Herewith the text of remarks I gave yesterday to a gathering at UCLAW's Lowell Milken Institute:
In the US, corporate governance traditionally has been board-centric. Section 141(a) of the Delaware General Corporation Law commands that “The business and affairs of every corporation organized under this chapter shall be managed by or under the direction of a board of directors, except as may be otherwise provided in this chapter or in its certificate of incorporation.” The drafters of the Model Business Corporation Act tell us that the corporation code of every state but one have some such formulation. I call this the director primacy model of corporate governance. Other call it the board-centric model. In retrospect, if I had it to do over again, I would too.
Why is director primacy almost universally enshrined in corporate statutes? Why not shareholder primacy, in which management power is vested in the shareholders, who own the corporation? Alternatively, why not managerialism, in which management authority is vested in the Chief Executive Officer (CEO) or an executive committee of top management?
Those are the questions to which the bulk of my scholarship has been devoted for the last 15 years or so.
I set out not to reform the statutory allocation of power, but simply to understand it. As it turned out, however, the analysis ended up having strong normative implications.
In particular, I’ve spent a considerable amount of time debating the merits of shareholder activism. As you likely know, shareholder activists have already achieved considerable results. Majority voting, say on pay, board declassifications, proxy expense reimbursement, and proxy access bylaws are just the most prominent legal changes they have affected.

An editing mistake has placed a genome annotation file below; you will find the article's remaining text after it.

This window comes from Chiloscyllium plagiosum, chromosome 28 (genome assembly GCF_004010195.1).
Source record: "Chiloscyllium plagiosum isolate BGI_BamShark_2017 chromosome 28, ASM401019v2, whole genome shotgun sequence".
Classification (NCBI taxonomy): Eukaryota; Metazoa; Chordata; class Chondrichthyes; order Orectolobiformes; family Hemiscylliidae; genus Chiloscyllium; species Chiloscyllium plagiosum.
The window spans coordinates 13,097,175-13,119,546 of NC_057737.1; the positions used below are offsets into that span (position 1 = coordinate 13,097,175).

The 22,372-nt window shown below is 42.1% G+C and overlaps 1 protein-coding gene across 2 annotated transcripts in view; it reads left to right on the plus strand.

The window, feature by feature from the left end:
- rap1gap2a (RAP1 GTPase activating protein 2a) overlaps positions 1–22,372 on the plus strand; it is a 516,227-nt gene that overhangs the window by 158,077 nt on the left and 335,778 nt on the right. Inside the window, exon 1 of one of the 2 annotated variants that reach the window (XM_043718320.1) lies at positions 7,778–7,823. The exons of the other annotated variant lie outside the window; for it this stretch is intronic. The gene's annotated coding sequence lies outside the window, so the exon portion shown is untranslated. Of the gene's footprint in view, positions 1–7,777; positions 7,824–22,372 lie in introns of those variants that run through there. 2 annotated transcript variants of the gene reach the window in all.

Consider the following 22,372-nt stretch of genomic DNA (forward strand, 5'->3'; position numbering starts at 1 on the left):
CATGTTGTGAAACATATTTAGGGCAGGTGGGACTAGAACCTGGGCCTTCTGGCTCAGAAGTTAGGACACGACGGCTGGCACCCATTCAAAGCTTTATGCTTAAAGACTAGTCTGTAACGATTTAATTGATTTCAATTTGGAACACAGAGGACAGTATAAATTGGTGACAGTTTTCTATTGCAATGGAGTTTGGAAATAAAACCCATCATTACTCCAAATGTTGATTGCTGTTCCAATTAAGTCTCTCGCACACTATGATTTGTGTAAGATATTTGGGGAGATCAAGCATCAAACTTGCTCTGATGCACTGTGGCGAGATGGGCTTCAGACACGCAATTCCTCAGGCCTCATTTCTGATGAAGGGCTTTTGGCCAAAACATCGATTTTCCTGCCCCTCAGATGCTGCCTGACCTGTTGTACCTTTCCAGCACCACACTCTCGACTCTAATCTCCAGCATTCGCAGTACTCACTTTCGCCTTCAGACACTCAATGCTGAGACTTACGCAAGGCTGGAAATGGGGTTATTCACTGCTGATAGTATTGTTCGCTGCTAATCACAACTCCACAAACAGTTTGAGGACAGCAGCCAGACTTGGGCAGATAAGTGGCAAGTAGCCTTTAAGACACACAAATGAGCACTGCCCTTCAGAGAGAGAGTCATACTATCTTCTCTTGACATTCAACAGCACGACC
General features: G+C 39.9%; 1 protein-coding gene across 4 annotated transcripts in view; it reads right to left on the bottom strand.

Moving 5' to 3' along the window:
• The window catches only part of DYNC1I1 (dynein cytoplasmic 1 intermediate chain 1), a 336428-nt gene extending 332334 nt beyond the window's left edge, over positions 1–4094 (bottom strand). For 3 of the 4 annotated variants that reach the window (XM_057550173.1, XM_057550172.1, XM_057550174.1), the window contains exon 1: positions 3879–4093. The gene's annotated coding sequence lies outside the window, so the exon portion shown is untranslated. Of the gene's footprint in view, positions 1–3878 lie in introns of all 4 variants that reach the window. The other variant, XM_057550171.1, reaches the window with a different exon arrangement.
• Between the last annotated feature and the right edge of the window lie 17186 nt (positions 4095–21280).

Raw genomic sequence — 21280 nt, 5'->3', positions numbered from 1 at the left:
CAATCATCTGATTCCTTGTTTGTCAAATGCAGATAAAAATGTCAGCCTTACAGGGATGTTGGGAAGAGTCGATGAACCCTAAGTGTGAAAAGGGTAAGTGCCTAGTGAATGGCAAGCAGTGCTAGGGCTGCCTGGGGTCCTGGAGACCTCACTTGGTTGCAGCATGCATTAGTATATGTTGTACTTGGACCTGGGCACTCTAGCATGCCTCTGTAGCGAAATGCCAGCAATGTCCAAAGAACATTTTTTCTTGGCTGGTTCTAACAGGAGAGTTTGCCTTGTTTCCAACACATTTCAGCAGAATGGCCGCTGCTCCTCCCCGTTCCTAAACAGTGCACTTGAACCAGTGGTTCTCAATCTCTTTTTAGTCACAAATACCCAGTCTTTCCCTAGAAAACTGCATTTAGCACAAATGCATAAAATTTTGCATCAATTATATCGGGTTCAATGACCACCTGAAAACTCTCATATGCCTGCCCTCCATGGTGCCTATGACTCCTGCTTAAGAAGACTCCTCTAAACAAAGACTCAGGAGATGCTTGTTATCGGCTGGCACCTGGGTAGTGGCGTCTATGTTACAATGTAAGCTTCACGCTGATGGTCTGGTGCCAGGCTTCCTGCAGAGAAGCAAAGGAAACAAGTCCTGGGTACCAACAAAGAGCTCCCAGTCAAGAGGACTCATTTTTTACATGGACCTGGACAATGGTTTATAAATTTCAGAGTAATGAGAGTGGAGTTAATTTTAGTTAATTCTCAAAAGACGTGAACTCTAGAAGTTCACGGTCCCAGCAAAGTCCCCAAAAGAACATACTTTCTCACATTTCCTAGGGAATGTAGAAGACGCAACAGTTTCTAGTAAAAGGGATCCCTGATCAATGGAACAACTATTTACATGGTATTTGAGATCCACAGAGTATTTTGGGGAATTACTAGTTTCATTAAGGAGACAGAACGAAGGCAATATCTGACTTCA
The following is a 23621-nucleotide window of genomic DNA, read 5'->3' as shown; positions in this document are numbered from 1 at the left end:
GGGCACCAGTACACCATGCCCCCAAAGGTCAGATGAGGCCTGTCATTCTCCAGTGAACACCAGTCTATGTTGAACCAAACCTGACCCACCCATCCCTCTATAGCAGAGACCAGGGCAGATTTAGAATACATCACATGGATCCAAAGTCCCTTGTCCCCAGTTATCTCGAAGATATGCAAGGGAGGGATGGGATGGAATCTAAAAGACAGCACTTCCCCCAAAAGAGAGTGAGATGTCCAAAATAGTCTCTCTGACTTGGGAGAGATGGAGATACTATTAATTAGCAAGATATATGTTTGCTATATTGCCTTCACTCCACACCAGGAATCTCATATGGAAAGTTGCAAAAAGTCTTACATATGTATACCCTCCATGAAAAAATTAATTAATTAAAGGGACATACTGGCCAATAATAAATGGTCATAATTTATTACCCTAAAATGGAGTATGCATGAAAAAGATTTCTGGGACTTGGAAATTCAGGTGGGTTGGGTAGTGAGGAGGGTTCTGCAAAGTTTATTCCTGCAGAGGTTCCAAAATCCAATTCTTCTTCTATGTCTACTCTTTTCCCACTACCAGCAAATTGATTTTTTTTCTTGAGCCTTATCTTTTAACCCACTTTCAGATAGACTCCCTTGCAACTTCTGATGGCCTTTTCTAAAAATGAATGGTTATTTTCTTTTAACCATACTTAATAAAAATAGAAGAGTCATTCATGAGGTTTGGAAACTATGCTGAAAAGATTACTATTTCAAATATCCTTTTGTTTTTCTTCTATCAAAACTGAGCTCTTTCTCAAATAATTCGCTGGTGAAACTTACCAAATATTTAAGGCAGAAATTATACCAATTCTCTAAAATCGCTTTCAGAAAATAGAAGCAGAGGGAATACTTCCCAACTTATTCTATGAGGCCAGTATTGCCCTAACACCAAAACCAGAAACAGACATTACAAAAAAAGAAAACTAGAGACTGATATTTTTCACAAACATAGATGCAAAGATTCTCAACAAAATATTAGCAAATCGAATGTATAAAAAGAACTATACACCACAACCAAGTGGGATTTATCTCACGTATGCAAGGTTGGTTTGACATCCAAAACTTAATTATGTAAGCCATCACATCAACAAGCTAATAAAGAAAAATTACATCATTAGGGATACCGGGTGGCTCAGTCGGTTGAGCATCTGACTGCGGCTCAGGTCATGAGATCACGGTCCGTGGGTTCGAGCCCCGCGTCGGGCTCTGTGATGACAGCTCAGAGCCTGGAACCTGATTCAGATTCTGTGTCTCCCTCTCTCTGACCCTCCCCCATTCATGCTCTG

Demands from the investor community for further shareholder empowerment, moreover, remain unrelenting. As such, the “most important trend in corporate governance today … is the move toward ‘shareholder empowerment.’” Iman Anabtawi & Lynn Stout, Fiduciary Duties for Activist Shareholders, 60 Stan. L. Rev. 1255, 1255 (2008).
The most important question in corporate governance today thus is finding the endpoint of the shareholder empowerment movement. Is there a balance that is both politically feasible and theoretically sound?
I am pleased to report that The Lowell Milken Institute has authorized me to organize a conference at UCLA Law in April 2014 that will bring together prominent corporate law scholars to discuss the central question of corporate governance; i.e., “who decides?” The focus will be on the changing dynamics in both law and practice that have significantly empowered shareholders.
I plan to invite scholars working in all three of the major models of corporate governance currently in widespread use in the corporate legal literature; namely, director primacy, team production, and shareholder primacy.
Director primacy is the model I have developed over the last ten years or so. It attempts to both explain and defend the broad grant of authority to boards of directors that is at the heart of American corporate law. It argues that this grant of authority is essential to ameliorating the informational demands a large corporation faces. The grant of authority, however, creates the potential for abuse of that authority, creating a need for accountability mechanisms to limit such abuses. The tradeoff between authority and accountability is at the heart of corporate law. I propose that a presumption should generally favor authority, and therefore I oppose most proposals to increase shareholder power.